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The Purchase, Handling, Maintenance and Storage of Articles and Substances

UNIVERSITY OF WARWICK

 School of Engineering

ISSUE 3, July 2012

THE PURCHASE, HANDLING, MAINTENANCE AND STORAGE OF ARTICLES AND SUBSTANCES

1. General

Under the Health and Safety at Work Act 1974, regulation 2 the Employer must "provide and maintain plant and systems of work that are, so far as reasonably practicable, safe and without risk to health". This is expanded in the Management of Health and Safety at Work Regulations 1992, regulation 4, which states that Employers must "make and record arrangements to plan, organise, control, monitor and review precautions and controls". In addition the Provision and Use of Work Equipment Regulations 1998, requires the University to ensure that any work equipment is fit for purpose, suitably designed and adequately maintained and gives specific criteria for guarding, controls and signage.

2. Purchasing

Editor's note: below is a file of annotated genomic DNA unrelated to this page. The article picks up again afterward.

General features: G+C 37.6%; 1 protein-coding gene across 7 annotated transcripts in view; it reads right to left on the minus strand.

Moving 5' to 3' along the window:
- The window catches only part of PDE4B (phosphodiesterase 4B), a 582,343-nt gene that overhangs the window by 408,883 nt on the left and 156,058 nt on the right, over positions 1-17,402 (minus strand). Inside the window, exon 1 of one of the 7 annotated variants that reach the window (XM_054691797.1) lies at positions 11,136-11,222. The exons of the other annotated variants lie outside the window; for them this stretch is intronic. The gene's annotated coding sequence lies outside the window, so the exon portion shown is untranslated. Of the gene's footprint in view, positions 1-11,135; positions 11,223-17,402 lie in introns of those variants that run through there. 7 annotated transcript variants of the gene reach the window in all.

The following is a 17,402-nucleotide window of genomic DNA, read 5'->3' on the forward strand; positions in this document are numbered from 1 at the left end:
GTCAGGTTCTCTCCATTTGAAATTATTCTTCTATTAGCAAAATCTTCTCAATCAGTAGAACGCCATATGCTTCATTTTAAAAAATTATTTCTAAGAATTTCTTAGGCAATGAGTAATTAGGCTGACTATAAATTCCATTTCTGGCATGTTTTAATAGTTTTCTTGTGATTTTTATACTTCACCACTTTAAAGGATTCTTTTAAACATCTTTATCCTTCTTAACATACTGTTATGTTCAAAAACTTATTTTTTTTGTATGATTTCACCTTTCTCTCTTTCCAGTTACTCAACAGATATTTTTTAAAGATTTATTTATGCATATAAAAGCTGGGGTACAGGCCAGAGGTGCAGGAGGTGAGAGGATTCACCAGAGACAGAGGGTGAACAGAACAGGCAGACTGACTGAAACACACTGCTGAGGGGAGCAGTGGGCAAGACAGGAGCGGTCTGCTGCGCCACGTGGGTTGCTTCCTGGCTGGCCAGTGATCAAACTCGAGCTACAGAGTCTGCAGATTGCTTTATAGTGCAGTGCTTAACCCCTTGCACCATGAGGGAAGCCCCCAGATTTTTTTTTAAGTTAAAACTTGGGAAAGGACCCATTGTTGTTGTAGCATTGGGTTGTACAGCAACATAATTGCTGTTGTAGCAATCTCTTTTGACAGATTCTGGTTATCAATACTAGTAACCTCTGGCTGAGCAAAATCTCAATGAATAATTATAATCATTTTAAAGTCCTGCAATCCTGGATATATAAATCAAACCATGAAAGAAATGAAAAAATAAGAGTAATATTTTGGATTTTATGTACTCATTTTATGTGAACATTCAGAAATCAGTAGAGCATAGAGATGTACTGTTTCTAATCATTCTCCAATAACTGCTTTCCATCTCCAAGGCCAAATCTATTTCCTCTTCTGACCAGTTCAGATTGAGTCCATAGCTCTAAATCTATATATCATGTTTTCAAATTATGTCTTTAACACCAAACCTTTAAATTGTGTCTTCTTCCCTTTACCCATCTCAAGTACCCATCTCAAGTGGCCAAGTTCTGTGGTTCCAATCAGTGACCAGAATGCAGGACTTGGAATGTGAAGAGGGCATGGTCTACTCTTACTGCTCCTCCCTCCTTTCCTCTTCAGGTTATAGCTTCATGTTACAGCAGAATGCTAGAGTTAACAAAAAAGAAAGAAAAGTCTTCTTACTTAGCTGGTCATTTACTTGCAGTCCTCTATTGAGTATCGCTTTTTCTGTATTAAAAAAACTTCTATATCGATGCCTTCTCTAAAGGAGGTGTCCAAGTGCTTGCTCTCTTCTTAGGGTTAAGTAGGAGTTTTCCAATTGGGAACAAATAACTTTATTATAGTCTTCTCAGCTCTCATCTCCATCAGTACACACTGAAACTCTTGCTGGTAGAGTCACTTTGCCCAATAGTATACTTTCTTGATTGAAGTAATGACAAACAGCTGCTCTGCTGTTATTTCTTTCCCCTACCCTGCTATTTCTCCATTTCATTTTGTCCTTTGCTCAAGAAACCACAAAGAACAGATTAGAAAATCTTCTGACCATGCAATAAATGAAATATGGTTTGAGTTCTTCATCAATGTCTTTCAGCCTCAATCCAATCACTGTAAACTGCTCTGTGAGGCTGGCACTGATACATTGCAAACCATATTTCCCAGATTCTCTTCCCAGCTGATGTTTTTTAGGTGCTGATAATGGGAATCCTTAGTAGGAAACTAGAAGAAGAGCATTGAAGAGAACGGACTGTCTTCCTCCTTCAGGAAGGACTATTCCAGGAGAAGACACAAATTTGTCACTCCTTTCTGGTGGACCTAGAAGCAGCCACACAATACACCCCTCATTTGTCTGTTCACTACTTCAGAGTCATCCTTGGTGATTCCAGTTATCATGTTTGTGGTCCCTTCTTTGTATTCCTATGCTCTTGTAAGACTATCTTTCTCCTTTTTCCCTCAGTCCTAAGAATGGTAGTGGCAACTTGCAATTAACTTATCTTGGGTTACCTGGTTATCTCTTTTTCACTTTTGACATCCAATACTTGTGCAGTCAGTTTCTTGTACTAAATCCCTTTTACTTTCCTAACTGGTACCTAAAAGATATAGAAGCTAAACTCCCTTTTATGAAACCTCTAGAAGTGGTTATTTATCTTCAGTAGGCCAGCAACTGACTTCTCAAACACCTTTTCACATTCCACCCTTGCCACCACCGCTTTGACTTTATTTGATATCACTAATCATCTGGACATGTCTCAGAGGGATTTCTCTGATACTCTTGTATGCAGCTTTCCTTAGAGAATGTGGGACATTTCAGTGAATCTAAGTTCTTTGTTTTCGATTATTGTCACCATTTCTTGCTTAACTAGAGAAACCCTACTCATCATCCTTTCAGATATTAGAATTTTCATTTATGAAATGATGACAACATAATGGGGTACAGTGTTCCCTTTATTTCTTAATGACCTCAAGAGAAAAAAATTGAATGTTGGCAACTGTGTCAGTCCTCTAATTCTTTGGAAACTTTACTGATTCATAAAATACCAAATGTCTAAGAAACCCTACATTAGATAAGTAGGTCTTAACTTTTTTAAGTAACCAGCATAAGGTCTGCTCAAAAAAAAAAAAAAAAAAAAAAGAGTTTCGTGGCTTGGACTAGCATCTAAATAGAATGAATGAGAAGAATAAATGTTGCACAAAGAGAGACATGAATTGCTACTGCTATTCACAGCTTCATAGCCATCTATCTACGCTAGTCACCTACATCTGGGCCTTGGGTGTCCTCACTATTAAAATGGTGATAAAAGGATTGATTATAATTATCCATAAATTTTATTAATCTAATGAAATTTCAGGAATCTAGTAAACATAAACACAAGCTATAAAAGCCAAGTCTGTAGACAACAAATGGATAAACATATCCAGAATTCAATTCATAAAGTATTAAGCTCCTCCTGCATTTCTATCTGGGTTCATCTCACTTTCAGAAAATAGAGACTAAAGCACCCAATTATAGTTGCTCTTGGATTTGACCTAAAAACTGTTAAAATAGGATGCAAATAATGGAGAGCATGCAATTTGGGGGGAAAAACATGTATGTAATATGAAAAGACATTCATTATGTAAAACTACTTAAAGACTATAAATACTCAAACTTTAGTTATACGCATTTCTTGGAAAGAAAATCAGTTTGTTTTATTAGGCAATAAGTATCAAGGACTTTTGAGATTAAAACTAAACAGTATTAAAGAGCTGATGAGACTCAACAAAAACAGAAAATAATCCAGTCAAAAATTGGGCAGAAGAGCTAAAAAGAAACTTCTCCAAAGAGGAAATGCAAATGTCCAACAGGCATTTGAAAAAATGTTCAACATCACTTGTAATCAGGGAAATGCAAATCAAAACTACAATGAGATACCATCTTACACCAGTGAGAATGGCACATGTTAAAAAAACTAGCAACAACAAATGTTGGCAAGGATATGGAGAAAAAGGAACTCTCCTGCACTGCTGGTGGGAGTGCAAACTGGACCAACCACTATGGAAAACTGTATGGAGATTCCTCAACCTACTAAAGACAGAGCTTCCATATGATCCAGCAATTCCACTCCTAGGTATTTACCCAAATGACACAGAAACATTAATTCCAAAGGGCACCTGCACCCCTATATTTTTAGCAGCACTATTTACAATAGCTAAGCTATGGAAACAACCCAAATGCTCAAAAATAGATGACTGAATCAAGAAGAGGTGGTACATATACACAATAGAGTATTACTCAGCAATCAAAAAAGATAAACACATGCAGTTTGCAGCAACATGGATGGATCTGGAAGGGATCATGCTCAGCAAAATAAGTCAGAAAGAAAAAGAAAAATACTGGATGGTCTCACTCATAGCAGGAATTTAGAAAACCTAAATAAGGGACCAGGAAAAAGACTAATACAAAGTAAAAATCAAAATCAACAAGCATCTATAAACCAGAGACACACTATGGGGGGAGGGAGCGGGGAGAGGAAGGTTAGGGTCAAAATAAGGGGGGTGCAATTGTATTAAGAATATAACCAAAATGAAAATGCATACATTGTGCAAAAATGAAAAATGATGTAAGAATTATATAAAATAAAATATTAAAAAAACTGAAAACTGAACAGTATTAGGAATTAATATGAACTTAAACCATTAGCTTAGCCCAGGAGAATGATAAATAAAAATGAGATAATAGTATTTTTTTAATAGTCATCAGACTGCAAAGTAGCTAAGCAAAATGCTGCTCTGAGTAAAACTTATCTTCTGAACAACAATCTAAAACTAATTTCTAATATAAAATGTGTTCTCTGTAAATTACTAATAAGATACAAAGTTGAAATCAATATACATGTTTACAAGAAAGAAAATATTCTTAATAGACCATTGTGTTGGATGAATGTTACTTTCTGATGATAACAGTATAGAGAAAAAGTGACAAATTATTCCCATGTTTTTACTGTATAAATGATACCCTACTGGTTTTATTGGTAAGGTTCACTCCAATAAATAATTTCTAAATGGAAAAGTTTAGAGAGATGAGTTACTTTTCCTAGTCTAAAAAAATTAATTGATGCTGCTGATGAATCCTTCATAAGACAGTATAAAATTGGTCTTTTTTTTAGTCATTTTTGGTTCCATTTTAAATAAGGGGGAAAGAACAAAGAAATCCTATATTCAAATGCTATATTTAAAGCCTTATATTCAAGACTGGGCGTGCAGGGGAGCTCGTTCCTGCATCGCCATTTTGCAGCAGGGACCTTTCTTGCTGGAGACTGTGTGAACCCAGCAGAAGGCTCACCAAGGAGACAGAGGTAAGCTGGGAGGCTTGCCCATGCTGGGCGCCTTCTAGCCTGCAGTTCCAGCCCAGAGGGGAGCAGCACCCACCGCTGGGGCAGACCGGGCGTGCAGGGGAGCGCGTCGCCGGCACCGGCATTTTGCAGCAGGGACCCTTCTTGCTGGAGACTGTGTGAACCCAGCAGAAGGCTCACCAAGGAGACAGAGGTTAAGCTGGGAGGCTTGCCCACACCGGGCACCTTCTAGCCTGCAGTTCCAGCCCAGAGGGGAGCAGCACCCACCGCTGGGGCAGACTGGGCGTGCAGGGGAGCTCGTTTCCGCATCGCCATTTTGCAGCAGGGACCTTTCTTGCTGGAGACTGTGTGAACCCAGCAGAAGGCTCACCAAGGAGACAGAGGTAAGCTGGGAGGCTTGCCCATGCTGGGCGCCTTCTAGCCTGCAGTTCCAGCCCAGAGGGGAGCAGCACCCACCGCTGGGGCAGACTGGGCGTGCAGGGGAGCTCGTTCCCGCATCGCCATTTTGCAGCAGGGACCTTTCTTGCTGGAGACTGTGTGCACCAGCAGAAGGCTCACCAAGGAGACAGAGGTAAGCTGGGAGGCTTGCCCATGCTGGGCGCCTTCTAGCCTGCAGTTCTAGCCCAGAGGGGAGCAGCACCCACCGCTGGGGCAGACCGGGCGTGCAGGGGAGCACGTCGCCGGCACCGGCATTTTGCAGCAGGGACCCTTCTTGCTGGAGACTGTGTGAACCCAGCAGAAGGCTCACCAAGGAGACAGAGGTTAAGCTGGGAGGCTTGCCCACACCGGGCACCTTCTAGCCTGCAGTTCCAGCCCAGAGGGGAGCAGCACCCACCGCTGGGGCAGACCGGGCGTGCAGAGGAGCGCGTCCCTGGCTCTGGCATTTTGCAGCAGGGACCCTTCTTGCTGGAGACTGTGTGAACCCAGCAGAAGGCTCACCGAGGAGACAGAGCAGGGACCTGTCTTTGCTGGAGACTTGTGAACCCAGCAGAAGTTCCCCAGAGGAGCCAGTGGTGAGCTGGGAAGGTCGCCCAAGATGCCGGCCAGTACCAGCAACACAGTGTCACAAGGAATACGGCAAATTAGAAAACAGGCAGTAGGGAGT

All equipment must conform to the current regulations and standards, e.g. The Electromagnetic Compatibility (Amendment) Regulations 1994, The Provision and Use of Work Equipment Regulations 1998 etc.. For substances brought into the Univeristy, a Materials Safety Data Sheet (MSDS) must be obtained BEFORE any hazardous substance is purchased (or brought in). For the items listed under previously purchased chemicals a record of the MSDS will be held in Stores. For all other items you must ensure that you obtain a MSDS. Note that a supplier or manufacturer is duty bound to provide a MSDS for every hazardous substance. It is YOUR responsibility to evaluate the MSDS for the material prior to purchase as you need to ensure that you can put in relevant controls to safely handle, use and store the material. Many of these will be available online from the supplier and many can be accessed using the E-procurement system, OPeRA. Note when using OPeRA and when ordering hazardous equipment or chemical substances you must insert the relevant HAZARD LEVEL. See E-Procurement Guidance for further information.